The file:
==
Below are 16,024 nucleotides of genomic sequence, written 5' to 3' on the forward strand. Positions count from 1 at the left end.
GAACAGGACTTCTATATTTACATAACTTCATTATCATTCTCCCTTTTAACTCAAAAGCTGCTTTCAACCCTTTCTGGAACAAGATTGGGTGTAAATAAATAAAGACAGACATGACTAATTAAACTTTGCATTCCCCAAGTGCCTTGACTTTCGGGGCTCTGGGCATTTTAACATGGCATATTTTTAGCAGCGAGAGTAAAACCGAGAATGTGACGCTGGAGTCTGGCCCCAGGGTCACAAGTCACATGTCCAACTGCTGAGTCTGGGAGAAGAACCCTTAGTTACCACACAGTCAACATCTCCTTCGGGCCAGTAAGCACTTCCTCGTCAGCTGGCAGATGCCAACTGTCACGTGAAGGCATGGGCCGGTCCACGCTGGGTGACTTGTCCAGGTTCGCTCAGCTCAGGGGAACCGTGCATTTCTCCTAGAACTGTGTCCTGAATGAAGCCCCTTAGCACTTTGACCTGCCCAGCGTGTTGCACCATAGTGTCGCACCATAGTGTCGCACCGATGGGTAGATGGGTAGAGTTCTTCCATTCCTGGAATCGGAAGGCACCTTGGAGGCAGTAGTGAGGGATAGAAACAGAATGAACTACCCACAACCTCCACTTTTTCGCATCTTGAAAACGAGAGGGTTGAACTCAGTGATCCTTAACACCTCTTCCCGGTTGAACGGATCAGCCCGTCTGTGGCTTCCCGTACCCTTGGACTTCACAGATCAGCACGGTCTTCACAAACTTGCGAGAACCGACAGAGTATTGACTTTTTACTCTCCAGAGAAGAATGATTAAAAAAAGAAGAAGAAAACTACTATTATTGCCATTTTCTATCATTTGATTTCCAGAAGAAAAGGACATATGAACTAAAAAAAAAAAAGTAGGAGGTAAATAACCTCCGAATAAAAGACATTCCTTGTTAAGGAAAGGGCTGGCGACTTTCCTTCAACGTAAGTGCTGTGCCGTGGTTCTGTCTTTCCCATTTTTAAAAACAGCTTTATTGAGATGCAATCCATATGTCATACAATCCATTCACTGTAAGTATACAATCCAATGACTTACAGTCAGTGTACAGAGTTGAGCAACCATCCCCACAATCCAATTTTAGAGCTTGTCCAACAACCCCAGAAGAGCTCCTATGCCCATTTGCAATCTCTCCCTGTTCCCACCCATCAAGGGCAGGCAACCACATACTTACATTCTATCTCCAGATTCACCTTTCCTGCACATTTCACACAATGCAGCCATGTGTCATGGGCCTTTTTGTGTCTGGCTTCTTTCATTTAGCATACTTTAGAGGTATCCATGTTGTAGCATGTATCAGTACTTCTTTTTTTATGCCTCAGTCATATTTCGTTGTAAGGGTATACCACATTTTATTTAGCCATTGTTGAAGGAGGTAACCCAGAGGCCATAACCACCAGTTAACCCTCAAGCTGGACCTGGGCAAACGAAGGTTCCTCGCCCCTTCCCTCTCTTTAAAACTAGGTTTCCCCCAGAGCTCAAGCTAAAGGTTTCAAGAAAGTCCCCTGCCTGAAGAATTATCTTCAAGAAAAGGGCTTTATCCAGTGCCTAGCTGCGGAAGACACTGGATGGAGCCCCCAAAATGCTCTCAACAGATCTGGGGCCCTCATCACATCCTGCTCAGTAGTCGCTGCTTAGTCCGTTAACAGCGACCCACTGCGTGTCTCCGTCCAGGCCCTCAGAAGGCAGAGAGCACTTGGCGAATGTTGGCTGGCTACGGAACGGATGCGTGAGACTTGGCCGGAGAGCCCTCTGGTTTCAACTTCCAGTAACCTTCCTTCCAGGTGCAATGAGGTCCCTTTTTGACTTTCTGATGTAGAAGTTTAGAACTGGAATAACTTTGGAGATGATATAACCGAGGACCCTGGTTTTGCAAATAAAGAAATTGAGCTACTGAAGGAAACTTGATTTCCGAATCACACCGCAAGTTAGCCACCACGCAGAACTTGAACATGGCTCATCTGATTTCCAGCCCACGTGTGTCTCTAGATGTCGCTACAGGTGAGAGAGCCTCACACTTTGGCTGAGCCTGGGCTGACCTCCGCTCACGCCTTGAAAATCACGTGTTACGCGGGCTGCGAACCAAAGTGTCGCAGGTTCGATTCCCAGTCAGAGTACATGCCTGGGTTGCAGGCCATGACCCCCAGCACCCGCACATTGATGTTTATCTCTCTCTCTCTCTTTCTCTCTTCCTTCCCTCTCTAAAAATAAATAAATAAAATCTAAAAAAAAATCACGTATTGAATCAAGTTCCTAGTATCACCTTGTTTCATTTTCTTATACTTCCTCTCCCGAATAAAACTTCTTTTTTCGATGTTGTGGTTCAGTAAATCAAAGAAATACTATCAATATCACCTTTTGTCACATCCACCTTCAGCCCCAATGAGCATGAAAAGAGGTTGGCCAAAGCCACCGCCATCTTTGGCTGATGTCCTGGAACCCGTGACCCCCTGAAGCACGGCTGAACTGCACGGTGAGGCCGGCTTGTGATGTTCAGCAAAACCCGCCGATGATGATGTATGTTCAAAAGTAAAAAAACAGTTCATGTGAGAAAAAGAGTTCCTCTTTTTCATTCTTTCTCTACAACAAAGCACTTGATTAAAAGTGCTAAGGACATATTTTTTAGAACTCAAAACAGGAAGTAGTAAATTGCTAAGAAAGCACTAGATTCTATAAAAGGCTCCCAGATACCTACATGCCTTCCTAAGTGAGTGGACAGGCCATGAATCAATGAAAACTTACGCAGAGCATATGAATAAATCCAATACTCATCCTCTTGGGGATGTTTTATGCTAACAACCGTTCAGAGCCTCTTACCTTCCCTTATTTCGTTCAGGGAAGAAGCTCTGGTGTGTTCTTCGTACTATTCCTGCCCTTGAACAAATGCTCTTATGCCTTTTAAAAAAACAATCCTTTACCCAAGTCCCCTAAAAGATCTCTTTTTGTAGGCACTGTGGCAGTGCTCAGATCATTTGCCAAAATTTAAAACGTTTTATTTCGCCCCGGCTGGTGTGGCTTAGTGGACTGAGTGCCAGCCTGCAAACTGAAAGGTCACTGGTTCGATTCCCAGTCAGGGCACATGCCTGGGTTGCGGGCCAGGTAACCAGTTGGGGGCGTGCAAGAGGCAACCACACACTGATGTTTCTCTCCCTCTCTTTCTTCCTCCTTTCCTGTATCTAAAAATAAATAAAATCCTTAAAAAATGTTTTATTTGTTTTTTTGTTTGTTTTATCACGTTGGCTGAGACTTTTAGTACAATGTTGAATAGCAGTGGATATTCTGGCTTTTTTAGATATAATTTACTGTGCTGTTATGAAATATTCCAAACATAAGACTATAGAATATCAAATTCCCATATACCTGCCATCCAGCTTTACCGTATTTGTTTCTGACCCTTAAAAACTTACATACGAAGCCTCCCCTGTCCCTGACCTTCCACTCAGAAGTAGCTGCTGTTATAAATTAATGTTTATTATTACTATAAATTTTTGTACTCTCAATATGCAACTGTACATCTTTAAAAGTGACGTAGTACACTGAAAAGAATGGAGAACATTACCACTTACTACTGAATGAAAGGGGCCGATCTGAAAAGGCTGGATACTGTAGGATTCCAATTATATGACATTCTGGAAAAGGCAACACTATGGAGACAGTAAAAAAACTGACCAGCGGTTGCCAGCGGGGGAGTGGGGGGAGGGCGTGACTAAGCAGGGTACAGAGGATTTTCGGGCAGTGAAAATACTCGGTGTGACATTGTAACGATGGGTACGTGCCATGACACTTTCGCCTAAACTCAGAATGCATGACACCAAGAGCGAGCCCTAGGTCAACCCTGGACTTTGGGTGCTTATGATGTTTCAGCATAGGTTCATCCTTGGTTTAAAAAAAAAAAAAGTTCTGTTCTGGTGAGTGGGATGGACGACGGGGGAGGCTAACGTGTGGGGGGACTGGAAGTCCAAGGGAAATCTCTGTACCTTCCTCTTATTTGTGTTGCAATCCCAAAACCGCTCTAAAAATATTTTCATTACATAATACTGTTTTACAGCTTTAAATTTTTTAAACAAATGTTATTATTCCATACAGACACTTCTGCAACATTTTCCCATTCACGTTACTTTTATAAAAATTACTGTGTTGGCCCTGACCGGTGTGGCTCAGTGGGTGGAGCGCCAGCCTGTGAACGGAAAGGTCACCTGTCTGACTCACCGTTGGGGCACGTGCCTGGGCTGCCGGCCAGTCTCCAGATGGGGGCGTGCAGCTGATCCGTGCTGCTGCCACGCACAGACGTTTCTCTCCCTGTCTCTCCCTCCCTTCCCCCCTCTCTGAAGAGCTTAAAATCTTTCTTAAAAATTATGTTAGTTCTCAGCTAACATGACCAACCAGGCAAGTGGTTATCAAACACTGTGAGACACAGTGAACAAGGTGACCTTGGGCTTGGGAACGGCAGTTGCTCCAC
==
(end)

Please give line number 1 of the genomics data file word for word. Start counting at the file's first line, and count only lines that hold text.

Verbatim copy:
Below are 16,024 nucleotides of genomic sequence, written 5' to 3' on the forward strand. Positions count from 1 at the left end.